24. Gonzalez, J. C. (2006). Academic socialization experiences of Latina doctoral students: a qualitative understanding of support systems that aid and challenges that hinder the process. Journal of Hispanic Higher Education, 5(4), 347–365. doi: 10.1177/1538192706291141.CrossRefGoogle Scholar
  25. Herzig, A. H. (2004a). Becoming mathematicians: women and students of color choosing and leaving doctoral mathematics. Review of Educational Research, 74(2), 171–214. doi: 10.3102/00346543074002171.CrossRefGoogle Scholar
  26. Herzig, A. H. (2004b). ‘Slaughtering this beautiful math’: graduate women choosing and leaving mathematics. Gender and Education, 16(3), 379–395. doi: 10.1080/09540250042000251506.CrossRefGoogle Scholar
  27. House, J. D., & Johnson, J. J. (1993). Graduate record examination scores and academic background variables as predictors of graduate degree completion. Educational and Psychological Measurement, 53(2), 551–556. doi: 10.1177/0013164493053002025.CrossRefGoogle Scholar
  28. Lott, J., & Gardner, S. K. (2008). Doctoral student attrition in the STEM fields: an exploration of event history analysis. The Journal of College Student Retention (in press).Google Scholar
  29. Lovitts, B. E. (1996). Who is responsible for graduate student attrition—the individual or the institution? Toward an explanation of the high and persistent rate of attrition. New York: Paper presented at the annual meeting of the American Educational Research Association.Google Scholar
  30. Lovitts, B. E. (2001). Leaving the ivory tower: The causes and consequences of departure from doctoral study. Lanham: Rowman and Littlefield.Google Scholar
  31. Maher, M. A., Ford, M. E., & Thompson, C. M. (2004). Degree progress of women doctoral students: factors that constrain, facilitate, and differentiate. The Review of Higher Education, 27(3), 385–408. doi: 10.1353/rhe.2004.0003.CrossRefGoogle Scholar
  32. Margolis, E., & Romero, M. (1998). “The department is very male, very white, very old, and very conservative”: the functioning of the hidden curriculum in graduate sociology departments. Harvard Educational Review, 68, 1–32.Google Scholar
  33. Maxwell, J. A. (1996). Qualitative research design: An interactive approach. Thousand Oaks: Sage.Google Scholar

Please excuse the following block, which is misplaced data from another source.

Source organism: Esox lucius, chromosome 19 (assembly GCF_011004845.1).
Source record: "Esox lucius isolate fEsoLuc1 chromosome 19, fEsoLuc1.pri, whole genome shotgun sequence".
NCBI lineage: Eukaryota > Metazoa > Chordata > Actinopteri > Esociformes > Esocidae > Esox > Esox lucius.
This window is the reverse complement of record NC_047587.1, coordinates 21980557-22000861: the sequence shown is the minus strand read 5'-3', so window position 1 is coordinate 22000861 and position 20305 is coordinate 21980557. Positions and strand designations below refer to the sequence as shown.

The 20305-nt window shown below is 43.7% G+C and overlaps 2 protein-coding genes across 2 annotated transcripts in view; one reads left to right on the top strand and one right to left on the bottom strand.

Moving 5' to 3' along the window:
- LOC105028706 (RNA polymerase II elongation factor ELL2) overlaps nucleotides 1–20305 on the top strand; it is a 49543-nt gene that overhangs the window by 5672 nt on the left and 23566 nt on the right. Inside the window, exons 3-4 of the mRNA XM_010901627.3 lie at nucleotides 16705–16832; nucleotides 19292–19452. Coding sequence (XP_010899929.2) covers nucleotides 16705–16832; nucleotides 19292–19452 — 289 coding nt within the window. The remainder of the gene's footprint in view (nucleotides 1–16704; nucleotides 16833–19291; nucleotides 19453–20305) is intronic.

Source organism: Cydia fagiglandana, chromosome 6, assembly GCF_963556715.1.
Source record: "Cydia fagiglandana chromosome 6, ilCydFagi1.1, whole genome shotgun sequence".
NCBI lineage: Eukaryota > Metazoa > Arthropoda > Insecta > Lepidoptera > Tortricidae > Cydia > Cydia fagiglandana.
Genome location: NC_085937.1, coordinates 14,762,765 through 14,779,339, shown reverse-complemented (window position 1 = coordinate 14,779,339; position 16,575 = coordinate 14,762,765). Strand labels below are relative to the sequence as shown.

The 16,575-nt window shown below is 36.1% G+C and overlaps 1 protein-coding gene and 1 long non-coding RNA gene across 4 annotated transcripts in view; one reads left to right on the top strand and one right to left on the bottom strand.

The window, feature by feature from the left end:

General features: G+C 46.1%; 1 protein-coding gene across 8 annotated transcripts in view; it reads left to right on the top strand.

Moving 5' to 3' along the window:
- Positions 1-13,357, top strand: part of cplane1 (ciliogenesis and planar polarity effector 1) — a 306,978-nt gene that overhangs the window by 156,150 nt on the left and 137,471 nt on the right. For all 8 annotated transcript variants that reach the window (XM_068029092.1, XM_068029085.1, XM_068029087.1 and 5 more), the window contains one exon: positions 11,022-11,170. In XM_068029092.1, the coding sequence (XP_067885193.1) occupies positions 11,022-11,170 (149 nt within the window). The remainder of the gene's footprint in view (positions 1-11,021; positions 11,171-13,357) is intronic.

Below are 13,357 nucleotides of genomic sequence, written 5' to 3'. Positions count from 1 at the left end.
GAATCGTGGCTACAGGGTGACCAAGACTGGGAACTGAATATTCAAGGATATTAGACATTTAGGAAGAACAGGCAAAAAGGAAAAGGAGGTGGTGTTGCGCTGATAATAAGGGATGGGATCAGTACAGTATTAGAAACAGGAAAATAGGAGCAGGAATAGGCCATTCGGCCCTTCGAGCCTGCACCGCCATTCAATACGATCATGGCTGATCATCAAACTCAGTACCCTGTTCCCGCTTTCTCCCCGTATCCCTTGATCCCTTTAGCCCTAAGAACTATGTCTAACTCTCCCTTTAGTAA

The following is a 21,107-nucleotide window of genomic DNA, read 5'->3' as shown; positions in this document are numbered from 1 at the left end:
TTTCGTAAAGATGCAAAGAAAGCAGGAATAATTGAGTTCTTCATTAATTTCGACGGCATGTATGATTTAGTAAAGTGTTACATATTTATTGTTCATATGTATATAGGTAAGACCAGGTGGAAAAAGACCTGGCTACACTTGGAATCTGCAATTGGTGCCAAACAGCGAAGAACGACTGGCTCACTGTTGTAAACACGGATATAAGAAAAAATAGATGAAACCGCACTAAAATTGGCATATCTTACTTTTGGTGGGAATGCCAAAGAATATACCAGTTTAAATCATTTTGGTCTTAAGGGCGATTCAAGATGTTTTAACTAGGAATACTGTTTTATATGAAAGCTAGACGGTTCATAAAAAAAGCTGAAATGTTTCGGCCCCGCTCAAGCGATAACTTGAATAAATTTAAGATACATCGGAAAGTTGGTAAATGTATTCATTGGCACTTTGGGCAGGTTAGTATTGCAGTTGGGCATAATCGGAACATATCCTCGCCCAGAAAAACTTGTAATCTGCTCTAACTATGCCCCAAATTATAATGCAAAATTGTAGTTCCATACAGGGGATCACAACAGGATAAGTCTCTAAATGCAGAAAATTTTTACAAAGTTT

34. McCormick, A. C. (2001). The Carnegie classification of institutions of higher education. Menlo Park: The Carnegie Foundation for the Advancement of Teaching.Google Scholar
  35. National Science Foundation. (2004). Alliances for graduate education and the professoriate. Retrieved February 26, 2006, from
  36. Nerad, M., & Miller, D. S. (1996). Increasing student retention in graduate and professional programs. In J. G. Haworth (Ed.), Assessing graduate and professional education: Current realities, future prospects (pp. 61–76). San Francisco: Jossey-Bass.Google Scholar
  37. Nerad, M., & Miller, D. S. (1997). The institution cares: Berkeley’s efforts to support dissertation writing in the humanities and social sciences. In L. F. Goodchild, K. E. Green, E. L. Katz, & R. C. Kluever (Eds.), Rethinking the dissertation process: Tackling personal and institutional obstacles (pp. 75–90). San Francisco: Jossey-Bass.Google Scholar
  38. Nettles, M. T., & Millett, C. M. (2006). Three magic letters: Getting to Ph.D. Baltimore: The Johns Hopkins University Press.Google Scholar
  39. Noble, K. A. (1994). Changing doctoral degrees: An international perspective. Suffolk: Edmundsbury press.Google Scholar
  40. Pion, G. M. (2001). The early career progress of NRSA predoctoral trainees and fellows (No. 00–4900): National Institutes of Health.Google Scholar
  41. Price, J. (2006). Does a spouse slow you down?: Marriage and graduate student outcomes. Unpublished manuscript.Google Scholar
  42. Smallwood, S. (2004). Doctor dropout. The Chronicle of Higher Education, p. 19A.Google Scholar
  43. The Carnegie Foundation. (2005). The Carnegie classification of institutions of higher education. Retrieved September 12, 2007, from
  44. Tinto, V. (1993). Leaving college: Rethinking the causes and cures of student attrition (2nd ed.). Chicago: The University of Chicago Press.Google Scholar
  45. U.S. News and World Report. (2007). America’s best graduate schools. U.S. News and World Report.Google Scholar
  46. Walker, G. E., Golde, C. M., Jones, L., Conklin Bueschel, A., & Hutchings, P. (2008). The formation of scholars: Rethinking doctoral education for the twenty-first century. San Francisco: Jossey-Bass.Google Scholar
  47. Weiner, B. (1995). Attribution theory in organizational behavior: A relationship of mutual benefit. In M. J. Martinko, B. Weiner, & R. G. Lord (Eds.), Attribution theory: An organizational perspective (pp. 3–6). Boca Raton: CRC press.Google Scholar
  48. Zwick, R. (1991). Differences in graduate school attainment patterns across academic programs and demographic groups. Princeton: Minority Graduate Education Project, Educational Testing Service and Graduate Record Examinations.Google Scholar

Copyright information

© Springer Science+Business Media B.V. 2008

Authors and Affiliations

  1. 1.Higher EducationUniversity of MaineOronoUSA

Personalised recommendations